A Genome Galaxy Not So Far Away
Wednesday, January 27, 2016
Blog readers know that we are committed to supporting open-access research, from working with the informatics developer community to develop improved tools to releasing SMRT Sequencing data so scientists can mine it themselves. We’re proud to launch a new program that takes this commitment to the next level: the Genome Galaxy Initiative.
This initiative stems from twin trends in the scientific community: rapidly increasing demand for SMRT Sequencing, even for very small projects, and increasing awareness that alternative funding sources are important to keep pushing genomics forward. We’ve partnered with scientific crowdfunding platform Experiment to connect researchers directly with the public to help get their SMRT Sequencing projects funded.
Experiment launched in 2012 with a mission to fill gaps in the funding pipeline by helping scientists raise money for small projects that don’t fit typical NIH categories or that could produce the early-stage data needed for traditional grant applications. Scientists are able to directly engage the public through Experiment to generate support for their research, and communicate often with updates on project status and findings to interested backers.
The Genome Galaxy Initiative, based on the Experiment platform, supports expedited, open-access genomic projects. It’s a central location for SMRT Sequencing-based projects seeking crowdfunding, and fosters a community of scientists and patrons interested in asking research questions that can only be answered with long-read sequencing. As high-quality genome assemblies from the PacBio RS II and the Sequel System have become even more affordable and accessible, partnering with Experiment is a great fit. Through this program, even more scientists will have access to the most comprehensive view of genomes, transcriptomes, and epigenomes from SMRT Sequencing.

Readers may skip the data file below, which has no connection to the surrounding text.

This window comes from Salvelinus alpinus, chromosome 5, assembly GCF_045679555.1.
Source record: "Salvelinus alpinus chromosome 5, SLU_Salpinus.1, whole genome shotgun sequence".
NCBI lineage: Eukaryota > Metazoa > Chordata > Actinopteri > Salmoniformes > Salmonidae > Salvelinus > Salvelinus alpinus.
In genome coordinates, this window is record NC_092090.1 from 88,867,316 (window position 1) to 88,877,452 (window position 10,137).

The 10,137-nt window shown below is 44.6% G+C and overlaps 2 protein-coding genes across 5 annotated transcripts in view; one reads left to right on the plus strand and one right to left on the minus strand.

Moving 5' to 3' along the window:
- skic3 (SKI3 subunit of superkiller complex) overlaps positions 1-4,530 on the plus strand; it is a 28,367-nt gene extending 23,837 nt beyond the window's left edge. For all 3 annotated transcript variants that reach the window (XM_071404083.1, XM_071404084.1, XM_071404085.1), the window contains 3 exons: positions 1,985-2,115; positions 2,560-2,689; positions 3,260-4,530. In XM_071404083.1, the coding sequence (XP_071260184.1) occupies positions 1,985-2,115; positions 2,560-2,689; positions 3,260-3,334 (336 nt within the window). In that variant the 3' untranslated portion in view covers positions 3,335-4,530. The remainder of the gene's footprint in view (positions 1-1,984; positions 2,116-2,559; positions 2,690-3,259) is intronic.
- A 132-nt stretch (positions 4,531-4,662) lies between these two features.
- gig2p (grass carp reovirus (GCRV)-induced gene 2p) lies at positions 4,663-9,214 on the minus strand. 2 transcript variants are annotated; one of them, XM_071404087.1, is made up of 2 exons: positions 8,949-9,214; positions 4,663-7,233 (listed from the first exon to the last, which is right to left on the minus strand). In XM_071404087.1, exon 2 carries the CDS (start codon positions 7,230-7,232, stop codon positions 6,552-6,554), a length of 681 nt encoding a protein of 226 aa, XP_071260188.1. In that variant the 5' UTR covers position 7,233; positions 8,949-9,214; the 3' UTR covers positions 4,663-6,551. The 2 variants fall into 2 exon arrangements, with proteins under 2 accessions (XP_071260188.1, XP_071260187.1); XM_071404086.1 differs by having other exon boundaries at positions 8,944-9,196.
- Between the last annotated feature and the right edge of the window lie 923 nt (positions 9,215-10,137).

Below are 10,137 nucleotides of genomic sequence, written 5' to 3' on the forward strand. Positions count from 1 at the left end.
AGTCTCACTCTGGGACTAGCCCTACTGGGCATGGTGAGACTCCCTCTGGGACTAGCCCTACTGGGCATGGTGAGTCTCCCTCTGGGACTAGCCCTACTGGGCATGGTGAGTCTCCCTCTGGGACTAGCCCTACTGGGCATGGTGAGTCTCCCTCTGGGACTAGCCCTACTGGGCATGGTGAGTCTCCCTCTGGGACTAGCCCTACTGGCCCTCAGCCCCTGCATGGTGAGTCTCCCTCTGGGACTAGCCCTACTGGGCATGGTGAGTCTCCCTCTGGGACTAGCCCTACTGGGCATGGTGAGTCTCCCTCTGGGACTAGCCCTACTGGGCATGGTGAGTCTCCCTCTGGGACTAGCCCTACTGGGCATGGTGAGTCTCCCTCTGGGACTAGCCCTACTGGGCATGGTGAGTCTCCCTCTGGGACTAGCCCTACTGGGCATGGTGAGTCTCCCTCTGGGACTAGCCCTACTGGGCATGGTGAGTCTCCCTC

In celebration of the program, we are incorporating the Genome Galaxy Initiative into this year’s first SMRT Grant program. Once all entries have been submitted (the deadline is January 31), a scientific review committee will select the top five finalists for our “Explore Your Most Interesting Genome” grant program. Those finalists will post their projects on Experiment and campaign for public support, and the community will vote for the SMRT Grant winner. The four runners-up will have an immediate second opportunity to “win” by crowdsourcing funds to kick off their projects on Experiment.
We’ll keep you posted on the program, and let you know as new SMRT Sequencing projects get their chance to star in the Genome Galaxy Initiative via Experiment.
Follow @genomegalaxy to be a part of this initiative.